New Teams Can Avoid Common Errors by Understanding Cost of Delay

In an earlier post, I discussed how attending to the cost of delay helps us focus on removing delays in workflow, feedback, communication, and error detection. This involves a focus on finishing (not starting a new story if you can help somebody else with an existing story), working on small stories, and using test-first methods.

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Note: This is a continuation of the post, Using Cost of Delay to Improve Scrum

Teams new to Scrum face many common challenges.

  • Not finishing stories at the end of a sprint because too many have been opened
  • Too many untested stories at the end of a sprint
  • Doing an analysis sprint, design sprint, coding sprint, testing sprint (“Scrumerfall”)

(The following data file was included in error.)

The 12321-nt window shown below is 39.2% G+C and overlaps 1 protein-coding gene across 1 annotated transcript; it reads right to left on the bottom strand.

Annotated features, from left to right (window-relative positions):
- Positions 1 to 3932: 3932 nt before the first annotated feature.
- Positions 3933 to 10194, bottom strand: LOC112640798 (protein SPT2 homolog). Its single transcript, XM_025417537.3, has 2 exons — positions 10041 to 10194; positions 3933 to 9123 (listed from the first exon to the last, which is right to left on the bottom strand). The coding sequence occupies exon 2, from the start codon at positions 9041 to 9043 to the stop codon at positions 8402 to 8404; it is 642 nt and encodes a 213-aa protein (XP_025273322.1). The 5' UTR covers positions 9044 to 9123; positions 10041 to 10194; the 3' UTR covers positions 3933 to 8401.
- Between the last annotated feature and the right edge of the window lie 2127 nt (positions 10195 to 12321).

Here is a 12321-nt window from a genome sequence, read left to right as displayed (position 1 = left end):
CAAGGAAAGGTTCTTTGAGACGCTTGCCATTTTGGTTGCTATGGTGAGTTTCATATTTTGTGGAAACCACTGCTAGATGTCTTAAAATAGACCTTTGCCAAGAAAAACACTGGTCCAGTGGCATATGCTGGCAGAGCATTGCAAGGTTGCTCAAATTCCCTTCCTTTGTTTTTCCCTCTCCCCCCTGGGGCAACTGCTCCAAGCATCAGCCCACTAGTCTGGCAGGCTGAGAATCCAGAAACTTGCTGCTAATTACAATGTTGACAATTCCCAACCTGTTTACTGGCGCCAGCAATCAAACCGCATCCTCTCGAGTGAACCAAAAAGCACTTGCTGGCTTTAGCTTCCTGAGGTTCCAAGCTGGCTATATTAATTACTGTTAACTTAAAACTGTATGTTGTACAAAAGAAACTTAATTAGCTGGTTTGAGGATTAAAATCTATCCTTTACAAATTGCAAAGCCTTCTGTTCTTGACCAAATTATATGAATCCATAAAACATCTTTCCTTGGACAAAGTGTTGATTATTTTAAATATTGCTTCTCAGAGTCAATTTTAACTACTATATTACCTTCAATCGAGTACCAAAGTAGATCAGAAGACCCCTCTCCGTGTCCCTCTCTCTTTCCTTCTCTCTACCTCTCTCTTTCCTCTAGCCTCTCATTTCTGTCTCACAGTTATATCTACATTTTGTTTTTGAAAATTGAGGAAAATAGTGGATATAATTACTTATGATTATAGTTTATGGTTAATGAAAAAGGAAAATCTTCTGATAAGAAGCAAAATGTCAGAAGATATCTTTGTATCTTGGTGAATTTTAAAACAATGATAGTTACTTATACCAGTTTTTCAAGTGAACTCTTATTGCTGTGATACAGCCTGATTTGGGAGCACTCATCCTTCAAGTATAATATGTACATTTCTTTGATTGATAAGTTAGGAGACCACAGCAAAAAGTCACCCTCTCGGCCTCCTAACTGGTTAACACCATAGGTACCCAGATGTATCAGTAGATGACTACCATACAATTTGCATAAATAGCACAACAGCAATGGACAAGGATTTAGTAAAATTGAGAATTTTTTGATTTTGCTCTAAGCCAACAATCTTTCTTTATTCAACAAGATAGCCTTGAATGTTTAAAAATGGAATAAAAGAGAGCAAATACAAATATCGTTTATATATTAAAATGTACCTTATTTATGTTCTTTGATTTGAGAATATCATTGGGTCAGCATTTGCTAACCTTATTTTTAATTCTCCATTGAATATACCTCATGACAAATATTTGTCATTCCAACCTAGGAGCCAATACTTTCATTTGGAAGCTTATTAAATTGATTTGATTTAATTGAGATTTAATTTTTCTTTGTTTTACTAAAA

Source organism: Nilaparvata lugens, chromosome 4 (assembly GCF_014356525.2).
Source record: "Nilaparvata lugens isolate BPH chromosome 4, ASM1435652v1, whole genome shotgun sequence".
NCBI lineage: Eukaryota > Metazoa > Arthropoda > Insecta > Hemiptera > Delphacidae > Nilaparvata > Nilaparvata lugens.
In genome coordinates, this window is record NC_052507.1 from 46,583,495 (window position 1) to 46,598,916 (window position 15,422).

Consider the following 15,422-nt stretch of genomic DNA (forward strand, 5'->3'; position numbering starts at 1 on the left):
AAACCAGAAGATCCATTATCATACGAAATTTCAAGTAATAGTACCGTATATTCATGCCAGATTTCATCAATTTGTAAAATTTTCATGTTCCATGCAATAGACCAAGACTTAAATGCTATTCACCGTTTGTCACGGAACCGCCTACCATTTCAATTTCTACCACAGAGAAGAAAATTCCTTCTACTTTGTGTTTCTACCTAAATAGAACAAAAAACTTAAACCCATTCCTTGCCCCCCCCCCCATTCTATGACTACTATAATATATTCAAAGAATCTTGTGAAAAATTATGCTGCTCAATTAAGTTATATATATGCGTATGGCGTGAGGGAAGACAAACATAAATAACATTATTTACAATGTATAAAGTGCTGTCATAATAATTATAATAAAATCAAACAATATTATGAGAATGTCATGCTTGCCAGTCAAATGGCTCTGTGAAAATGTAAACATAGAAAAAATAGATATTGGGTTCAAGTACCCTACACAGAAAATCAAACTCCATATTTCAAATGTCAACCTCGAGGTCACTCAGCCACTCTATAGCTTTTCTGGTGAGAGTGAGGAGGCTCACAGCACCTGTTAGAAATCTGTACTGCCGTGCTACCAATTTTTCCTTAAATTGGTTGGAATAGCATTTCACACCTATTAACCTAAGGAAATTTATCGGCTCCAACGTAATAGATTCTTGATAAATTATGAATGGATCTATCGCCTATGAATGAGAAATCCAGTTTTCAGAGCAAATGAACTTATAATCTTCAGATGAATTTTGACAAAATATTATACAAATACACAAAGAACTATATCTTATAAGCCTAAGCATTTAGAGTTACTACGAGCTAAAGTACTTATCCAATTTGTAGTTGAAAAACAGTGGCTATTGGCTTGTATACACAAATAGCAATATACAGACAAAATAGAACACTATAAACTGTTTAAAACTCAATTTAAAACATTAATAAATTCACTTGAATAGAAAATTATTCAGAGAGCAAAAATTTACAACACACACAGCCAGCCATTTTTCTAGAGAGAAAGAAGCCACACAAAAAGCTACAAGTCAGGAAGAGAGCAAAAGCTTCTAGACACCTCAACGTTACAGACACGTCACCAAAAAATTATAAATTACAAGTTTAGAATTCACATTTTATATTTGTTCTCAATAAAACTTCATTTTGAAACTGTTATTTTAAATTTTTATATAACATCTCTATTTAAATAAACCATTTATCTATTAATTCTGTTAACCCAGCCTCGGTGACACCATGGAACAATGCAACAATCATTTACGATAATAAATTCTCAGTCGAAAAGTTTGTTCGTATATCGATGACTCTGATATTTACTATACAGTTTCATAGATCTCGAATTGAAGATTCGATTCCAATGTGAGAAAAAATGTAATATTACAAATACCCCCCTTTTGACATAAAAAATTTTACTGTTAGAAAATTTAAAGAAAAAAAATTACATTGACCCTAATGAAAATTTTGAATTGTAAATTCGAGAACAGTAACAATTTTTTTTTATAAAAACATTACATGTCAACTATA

• Separation of coding and testing responsibilities
  • After the demo, realizing there were misunderstood requirements

In an earlier post, I discussed how attending to the cost of delay helps us focus on removing delays in workflow, feedback, communication, and error detection. This involves a focus on finishing (not starting a new story if you can help somebody else with an existing story), working on small stories, and using test-first methods.

Review that list of challenges. Each of these challenges show up as impediments at the end of a sprint. Each can be avoided, or at least mitigated, by following the guidance of removing delays by focusing on lowering the cost of delay.

No longer will you be removing impediments after they’ve been discovered. Now, you will remove them before you even hit them!

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